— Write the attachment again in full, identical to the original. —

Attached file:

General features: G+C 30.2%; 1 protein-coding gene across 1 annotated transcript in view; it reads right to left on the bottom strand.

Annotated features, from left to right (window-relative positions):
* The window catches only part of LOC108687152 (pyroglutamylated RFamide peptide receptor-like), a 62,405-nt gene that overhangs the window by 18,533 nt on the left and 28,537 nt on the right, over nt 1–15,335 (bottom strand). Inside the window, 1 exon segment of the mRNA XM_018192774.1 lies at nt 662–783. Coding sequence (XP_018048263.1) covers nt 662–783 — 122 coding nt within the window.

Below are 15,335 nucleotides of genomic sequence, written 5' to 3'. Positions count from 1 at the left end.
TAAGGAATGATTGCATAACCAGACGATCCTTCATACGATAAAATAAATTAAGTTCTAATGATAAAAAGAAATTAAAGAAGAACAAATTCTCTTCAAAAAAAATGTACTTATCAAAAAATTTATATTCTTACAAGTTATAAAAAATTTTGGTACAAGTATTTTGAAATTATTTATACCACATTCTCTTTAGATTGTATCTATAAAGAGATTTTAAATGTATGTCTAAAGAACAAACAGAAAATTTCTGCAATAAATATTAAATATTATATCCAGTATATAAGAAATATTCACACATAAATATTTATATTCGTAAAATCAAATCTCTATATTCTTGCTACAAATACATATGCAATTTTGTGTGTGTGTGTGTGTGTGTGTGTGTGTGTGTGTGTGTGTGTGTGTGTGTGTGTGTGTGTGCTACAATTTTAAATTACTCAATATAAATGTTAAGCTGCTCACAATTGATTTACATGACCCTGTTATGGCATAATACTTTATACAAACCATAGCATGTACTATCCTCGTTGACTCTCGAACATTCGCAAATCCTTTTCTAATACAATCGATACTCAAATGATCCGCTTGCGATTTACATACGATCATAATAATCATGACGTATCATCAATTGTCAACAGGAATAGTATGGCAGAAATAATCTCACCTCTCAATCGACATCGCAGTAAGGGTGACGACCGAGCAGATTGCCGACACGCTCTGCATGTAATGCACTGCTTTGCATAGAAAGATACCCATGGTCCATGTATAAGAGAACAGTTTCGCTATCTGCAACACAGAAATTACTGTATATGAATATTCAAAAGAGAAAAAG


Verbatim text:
General features: G+C 30.2%; 1 protein-coding gene across 1 annotated transcript in view; it reads right to left on the bottom strand.

Annotated features, from left to right (window-relative positions):
* The window catches only part of LOC108687152 (pyroglutamylated RFamide peptide receptor-like), a 62,405-nt gene that overhangs the window by 18,533 nt on the left and 28,537 nt on the right, over nt 1–15,335 (bottom strand). Inside the window, 1 exon segment of the mRNA XM_018192774.1 lies at nt 662–783. Coding sequence (XP_018048263.1) covers nt 662–783 — 122 coding nt within the window.

Below are 15,335 nucleotides of genomic sequence, written 5' to 3'. Positions count from 1 at the left end.
TAAGGAATGATTGCATAACCAGACGATCCTTCATACGATAAAATAAATTAAGTTCTAATGATAAAAAGAAATTAAAGAAGAACAAATTCTCTTCAAAAAAAATGTACTTATCAAAAAATTTATATTCTTACAAGTTATAAAAAATTTTGGTACAAGTATTTTGAAATTATTTATACCACATTCTCTTTAGATTGTATCTATAAAGAGATTTTAAATGTATGTCTAAAGAACAAACAGAAAATTTCTGCAATAAATATTAAATATTATATCCAGTATATAAGAAATATTCACACATAAATATTTATATTCGTAAAATCAAATCTCTATATTCTTGCTACAAATACATATGCAATTTTGTGTGTGTGTGTGTGTGTGTGTGTGTGTGTGTGTGTGTGTGTGTGTGTGTGTGTGTGTGTGCTACAATTTTAAATTACTCAATATAAATGTTAAGCTGCTCACAATTGATTTACATGACCCTGTTATGGCATAATACTTTATACAAACCATAGCATGTACTATCCTCGTTGACTCTCGAACATTCGCAAATCCTTTTCTAATACAATCGATACTCAAATGATCCGCTTGCGATTTACATACGATCATAATAATCATGACGTATCATCAATTGTCAACAGGAATAGTATGGCAGAAATAATCTCACCTCTCAATCGACATCGCAGTAAGGGTGACGACCGAGCAGATTGCCGACACGCTCTGCATGTAATGCACTGCTTTGCATAGAAAGATACCCATGGTCCATGTATAAGAGAACAGTTTCGCTATCTGCAACACAGAAATTACTGTATATGAATATTCAAAAGAGAAAAAG